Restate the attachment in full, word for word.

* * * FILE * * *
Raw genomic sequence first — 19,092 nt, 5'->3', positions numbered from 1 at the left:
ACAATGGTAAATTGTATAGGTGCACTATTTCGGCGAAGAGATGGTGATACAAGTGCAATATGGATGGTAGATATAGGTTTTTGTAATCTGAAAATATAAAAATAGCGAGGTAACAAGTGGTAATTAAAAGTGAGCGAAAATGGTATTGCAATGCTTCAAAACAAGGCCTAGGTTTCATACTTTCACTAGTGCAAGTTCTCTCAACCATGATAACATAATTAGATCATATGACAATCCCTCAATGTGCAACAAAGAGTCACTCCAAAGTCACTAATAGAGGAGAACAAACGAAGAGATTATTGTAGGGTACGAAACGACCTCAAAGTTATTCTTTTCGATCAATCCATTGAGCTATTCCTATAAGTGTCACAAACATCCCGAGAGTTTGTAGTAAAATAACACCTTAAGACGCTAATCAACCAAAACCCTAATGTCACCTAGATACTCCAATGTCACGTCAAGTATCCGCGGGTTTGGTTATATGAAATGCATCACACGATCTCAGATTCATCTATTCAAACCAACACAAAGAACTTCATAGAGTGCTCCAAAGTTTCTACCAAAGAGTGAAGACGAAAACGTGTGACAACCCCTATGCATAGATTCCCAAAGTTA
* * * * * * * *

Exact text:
Raw genomic sequence first — 19,092 nt, 5'->3', positions numbered from 1 at the left:
ACAATGGTAAATTGTATAGGTGCACTATTTCGGCGAAGAGATGGTGATACAAGTGCAATATGGATGGTAGATATAGGTTTTTGTAATCTGAAAATATAAAAATAGCGAGGTAACAAGTGGTAATTAAAAGTGAGCGAAAATGGTATTGCAATGCTTCAAAACAAGGCCTAGGTTTCATACTTTCACTAGTGCAAGTTCTCTCAACCATGATAACATAATTAGATCATATGACAATCCCTCAATGTGCAACAAAGAGTCACTCCAAAGTCACTAATAGAGGAGAACAAACGAAGAGATTATTGTAGGGTACGAAACGACCTCAAAGTTATTCTTTTCGATCAATCCATTGAGCTATTCCTATAAGTGTCACAAACATCCCGAGAGTTTGTAGTAAAATAACACCTTAAGACGCTAATCAACCAAAACCCTAATGTCACCTAGATACTCCAATGTCACGTCAAGTATCCGCGGGTTTGGTTATATGAAATGCATCACACGATCTCAGATTCATCTATTCAAACCAACACAAAGAACTTCATAGAGTGCTCCAAAGTTTCTACCAAAGAGTGAAGACGAAAACGTGTGACAACCCCTATGCATAGATTCCCAAAGTTA